For everyone bored by my obsession with Kindle Unlimited (KU) and Amazon’s algorithms, skip this post.
Since starting my self-publishing journey late in October 2014, my learning curve has been massive. It’s meant I’ve written less than I’d have liked, but you can’t research, strategise and test strategies, and write at the same time — unless you can clone yourself, and if you can, please tell me how in the comments!
In starting my self-publishing journey, I revised and published works I’d written previously, but never found a suitable publisher to work with on. Then I finished projects I’d abandoned for the same reason — no publisher would be likely to take a risk on them. Then, finally, I wrote specifically for KU.
The project written specifically for KU is my latest release, Kiss Me, Quick. It’s interesting for a few reasons.
Firstly, Kiss Me, Quick is a short story (32 pages, or as Amazon says, a 45 minute read). My theory, as I’ve blogged earlier, is that KU will support a renaissance for short stories. Interestingly, Jane from Dear Author, says something similar in her predictions, although she thinks the short stories will be linked. Serials, in fact.
Secondly, I went with targeting an audience, and I did this by focussing on keywords. What would readers be looking for on Amazon when they found this story? which is a different way of asking, how will they find this story? So I went with Valentine’s Day, sweet romance and first kisses. You’ll see I wasn’t subtle: Title, subtitle and blurb all support those keywords. Oh, and cowboys! And I sorted this stuff out before I wrote the story. In fact, I wrote to these objectives.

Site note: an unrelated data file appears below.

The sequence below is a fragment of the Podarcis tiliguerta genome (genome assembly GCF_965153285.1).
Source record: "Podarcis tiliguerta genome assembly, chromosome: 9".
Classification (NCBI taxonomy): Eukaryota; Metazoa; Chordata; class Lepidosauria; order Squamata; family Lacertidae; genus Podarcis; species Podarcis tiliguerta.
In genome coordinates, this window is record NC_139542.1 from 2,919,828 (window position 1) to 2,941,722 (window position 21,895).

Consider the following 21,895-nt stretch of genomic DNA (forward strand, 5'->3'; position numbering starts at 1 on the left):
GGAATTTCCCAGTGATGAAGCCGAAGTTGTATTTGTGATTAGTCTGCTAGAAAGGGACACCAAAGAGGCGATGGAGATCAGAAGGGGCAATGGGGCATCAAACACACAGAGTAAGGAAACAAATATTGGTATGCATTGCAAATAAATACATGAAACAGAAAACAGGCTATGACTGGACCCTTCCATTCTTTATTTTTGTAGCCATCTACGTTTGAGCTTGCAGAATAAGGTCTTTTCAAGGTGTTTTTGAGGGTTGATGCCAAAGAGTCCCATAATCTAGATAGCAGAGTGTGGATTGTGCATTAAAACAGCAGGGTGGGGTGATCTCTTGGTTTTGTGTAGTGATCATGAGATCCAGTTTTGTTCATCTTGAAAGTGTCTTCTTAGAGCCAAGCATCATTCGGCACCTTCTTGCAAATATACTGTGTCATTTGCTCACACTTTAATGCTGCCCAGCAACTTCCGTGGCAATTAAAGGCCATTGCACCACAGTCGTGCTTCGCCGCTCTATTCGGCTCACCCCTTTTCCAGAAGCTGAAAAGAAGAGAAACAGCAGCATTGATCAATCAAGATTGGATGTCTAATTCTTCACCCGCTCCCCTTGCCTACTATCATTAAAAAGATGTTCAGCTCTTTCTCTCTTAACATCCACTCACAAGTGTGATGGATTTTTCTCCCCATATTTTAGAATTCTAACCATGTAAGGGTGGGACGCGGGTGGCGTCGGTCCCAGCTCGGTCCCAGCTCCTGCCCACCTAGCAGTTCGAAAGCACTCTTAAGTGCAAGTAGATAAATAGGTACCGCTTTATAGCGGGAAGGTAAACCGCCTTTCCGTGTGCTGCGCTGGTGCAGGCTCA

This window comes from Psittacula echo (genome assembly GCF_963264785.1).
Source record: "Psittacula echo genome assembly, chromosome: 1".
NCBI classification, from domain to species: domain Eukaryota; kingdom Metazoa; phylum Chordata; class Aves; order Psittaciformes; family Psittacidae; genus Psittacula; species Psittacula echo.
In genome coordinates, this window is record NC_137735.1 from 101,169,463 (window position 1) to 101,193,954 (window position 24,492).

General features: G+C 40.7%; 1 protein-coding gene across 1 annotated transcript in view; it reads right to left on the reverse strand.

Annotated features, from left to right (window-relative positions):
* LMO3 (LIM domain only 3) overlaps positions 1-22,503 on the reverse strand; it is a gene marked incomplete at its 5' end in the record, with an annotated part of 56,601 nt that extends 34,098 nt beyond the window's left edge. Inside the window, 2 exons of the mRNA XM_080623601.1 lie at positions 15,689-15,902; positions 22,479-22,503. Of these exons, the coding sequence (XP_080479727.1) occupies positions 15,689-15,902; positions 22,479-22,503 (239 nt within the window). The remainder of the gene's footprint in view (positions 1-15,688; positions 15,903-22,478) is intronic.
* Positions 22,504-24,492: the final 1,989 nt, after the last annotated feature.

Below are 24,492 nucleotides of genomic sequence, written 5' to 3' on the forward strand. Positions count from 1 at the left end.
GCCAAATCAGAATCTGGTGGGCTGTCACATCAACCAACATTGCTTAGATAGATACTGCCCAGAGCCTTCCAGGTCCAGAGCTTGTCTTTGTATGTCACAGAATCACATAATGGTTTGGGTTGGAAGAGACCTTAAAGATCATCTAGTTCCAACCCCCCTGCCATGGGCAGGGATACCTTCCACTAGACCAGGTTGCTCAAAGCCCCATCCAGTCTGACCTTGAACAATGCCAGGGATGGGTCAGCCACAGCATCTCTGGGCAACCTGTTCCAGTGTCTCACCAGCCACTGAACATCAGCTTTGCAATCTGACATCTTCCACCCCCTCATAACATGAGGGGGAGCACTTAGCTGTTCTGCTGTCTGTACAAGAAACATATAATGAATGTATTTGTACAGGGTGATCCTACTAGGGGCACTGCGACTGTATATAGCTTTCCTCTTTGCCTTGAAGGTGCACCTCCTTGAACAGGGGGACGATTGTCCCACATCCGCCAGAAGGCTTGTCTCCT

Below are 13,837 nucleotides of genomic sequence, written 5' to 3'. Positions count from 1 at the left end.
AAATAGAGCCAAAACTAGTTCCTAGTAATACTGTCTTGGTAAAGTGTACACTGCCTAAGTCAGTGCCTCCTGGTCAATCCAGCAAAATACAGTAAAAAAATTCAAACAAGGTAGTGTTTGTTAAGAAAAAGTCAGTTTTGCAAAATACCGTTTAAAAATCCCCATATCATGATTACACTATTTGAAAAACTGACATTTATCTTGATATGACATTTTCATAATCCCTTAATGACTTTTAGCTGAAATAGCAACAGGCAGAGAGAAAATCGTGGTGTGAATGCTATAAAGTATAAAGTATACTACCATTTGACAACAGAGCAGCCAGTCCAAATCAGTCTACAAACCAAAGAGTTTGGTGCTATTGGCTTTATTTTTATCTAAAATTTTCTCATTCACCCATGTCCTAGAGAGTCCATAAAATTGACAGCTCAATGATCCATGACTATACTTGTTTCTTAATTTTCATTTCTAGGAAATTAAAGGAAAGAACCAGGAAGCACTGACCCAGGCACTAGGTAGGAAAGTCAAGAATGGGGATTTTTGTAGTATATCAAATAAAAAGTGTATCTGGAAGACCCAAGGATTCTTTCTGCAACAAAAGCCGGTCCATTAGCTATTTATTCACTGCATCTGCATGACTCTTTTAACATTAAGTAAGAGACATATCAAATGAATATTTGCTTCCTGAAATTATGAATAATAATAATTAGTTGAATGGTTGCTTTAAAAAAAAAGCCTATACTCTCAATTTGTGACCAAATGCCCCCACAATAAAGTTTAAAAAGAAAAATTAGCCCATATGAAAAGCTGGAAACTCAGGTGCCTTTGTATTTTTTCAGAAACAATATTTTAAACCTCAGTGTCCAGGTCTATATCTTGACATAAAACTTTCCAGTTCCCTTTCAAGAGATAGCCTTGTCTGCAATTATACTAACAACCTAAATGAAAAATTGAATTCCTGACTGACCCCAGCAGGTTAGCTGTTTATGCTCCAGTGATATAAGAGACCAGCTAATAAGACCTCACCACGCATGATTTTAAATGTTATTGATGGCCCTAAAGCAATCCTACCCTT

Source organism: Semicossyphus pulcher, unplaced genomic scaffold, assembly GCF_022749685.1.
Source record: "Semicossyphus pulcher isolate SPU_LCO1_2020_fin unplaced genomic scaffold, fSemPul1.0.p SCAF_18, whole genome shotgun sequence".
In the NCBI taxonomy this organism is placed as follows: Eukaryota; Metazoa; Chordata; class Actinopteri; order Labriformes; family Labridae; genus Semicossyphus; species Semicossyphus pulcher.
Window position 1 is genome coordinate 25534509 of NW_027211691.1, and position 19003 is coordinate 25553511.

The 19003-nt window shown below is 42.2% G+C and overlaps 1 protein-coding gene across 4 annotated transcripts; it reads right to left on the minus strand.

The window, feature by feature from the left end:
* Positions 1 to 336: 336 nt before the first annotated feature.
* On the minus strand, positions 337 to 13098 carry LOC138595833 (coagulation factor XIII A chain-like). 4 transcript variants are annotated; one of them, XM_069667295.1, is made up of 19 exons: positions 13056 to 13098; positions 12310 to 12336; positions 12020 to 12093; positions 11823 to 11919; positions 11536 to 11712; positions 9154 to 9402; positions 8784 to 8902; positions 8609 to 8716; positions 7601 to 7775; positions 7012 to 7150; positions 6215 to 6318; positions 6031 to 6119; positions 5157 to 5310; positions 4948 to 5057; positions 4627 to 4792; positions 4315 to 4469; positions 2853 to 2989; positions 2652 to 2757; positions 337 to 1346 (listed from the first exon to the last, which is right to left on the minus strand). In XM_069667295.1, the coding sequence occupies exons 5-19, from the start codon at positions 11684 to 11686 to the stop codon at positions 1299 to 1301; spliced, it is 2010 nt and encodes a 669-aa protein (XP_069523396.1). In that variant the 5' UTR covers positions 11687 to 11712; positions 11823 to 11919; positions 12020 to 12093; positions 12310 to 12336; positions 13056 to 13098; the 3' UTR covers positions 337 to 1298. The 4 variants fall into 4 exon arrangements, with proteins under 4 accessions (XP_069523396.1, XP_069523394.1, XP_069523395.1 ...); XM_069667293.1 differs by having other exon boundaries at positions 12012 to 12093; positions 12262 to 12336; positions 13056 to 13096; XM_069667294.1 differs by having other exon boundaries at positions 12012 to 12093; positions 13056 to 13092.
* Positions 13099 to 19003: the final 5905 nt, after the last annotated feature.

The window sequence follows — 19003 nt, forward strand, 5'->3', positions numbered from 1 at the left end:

Without any paid advertising, but with Facebook and Twitter posts (not to mention BookLikes and Google Plus activity) I launched with three days of free downloads and gained over a thousand potential new readers. I also suspect, but can’t guarantee, that these free downloads register as “verified purchases” on Amazon when people leave reviews of Kiss Me, Quick there. I used teasers, like the ones scattered through this post, on most of my promo. Images are important for engagement on the internet.
So far, barely ten days after Kiss Me, Quick‘s release, it’s distinctly out-performing my other self-published books.
The lesson, to me, is obvious. Write to specific objectives that include keywords, the readers you’re trying to reach (readers of sweet romance short reads) and the means by which you’ll reach them (KU). Nothing new. Except that each time you think about these things, you become a little bit smarter at implementing them.
This doesn’t mean that I think KU is magic or that I intend to publish all my stories there or exclusive to Amazon. But it has been a brilliant way to intensively study how to self-publish — and a lot of those lessons (most of them) apply to traditional publishing.
Has anyone else published with KU? What’s your experience been?